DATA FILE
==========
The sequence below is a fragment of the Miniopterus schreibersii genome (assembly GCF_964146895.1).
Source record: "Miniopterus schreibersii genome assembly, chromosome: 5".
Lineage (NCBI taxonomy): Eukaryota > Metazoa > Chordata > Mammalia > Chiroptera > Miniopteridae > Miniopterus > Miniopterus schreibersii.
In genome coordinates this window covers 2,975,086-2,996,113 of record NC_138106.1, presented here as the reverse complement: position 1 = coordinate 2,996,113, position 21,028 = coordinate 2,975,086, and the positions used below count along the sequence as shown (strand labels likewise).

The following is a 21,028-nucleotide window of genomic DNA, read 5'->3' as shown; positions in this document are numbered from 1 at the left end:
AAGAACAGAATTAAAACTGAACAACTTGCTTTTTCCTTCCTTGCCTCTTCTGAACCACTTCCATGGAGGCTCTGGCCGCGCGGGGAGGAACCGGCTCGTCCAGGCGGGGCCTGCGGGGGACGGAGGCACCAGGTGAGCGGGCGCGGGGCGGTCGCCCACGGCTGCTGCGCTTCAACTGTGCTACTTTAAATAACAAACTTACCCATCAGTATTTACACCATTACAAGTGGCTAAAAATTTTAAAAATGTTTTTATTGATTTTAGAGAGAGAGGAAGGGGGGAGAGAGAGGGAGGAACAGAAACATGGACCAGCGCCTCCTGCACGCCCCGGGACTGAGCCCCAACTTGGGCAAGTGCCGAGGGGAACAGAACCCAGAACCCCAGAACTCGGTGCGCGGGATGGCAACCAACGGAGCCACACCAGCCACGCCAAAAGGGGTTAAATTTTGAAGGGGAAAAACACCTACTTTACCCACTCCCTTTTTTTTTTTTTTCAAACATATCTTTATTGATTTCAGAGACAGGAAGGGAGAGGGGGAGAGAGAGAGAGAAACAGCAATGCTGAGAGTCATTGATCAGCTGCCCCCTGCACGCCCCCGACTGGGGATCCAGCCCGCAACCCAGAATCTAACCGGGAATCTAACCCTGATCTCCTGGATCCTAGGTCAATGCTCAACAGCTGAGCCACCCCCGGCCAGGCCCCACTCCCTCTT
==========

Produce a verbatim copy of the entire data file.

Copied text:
The sequence below is a fragment of the Miniopterus schreibersii genome (assembly GCF_964146895.1).
Source record: "Miniopterus schreibersii genome assembly, chromosome: 5".
Lineage (NCBI taxonomy): Eukaryota > Metazoa > Chordata > Mammalia > Chiroptera > Miniopteridae > Miniopterus > Miniopterus schreibersii.
In genome coordinates this window covers 2,975,086-2,996,113 of record NC_138106.1, presented here as the reverse complement: position 1 = coordinate 2,996,113, position 21,028 = coordinate 2,975,086, and the positions used below count along the sequence as shown (strand labels likewise).

The following is a 21,028-nucleotide window of genomic DNA, read 5'->3' as shown; positions in this document are numbered from 1 at the left end:
AAGAACAGAATTAAAACTGAACAACTTGCTTTTTCCTTCCTTGCCTCTTCTGAACCACTTCCATGGAGGCTCTGGCCGCGCGGGGAGGAACCGGCTCGTCCAGGCGGGGCCTGCGGGGGACGGAGGCACCAGGTGAGCGGGCGCGGGGCGGTCGCCCACGGCTGCTGCGCTTCAACTGTGCTACTTTAAATAACAAACTTACCCATCAGTATTTACACCATTACAAGTGGCTAAAAATTTTAAAAATGTTTTTATTGATTTTAGAGAGAGAGGAAGGGGGGAGAGAGAGGGAGGAACAGAAACATGGACCAGCGCCTCCTGCACGCCCCGGGACTGAGCCCCAACTTGGGCAAGTGCCGAGGGGAACAGAACCCAGAACCCCAGAACTCGGTGCGCGGGATGGCAACCAACGGAGCCACACCAGCCACGCCAAAAGGGGTTAAATTTTGAAGGGGAAAAACACCTACTTTACCCACTCCCTTTTTTTTTTTTTTCAAACATATCTTTATTGATTTCAGAGACAGGAAGGGAGAGGGGGAGAGAGAGAGAGAAACAGCAATGCTGAGAGTCATTGATCAGCTGCCCCCTGCACGCCCCCGACTGGGGATCCAGCCCGCAACCCAGAATCTAACCGGGAATCTAACCCTGATCTCCTGGATCCTAGGTCAATGCTCAACAGCTGAGCCACCCCCGGCCAGGCCCCACTCCCTCTT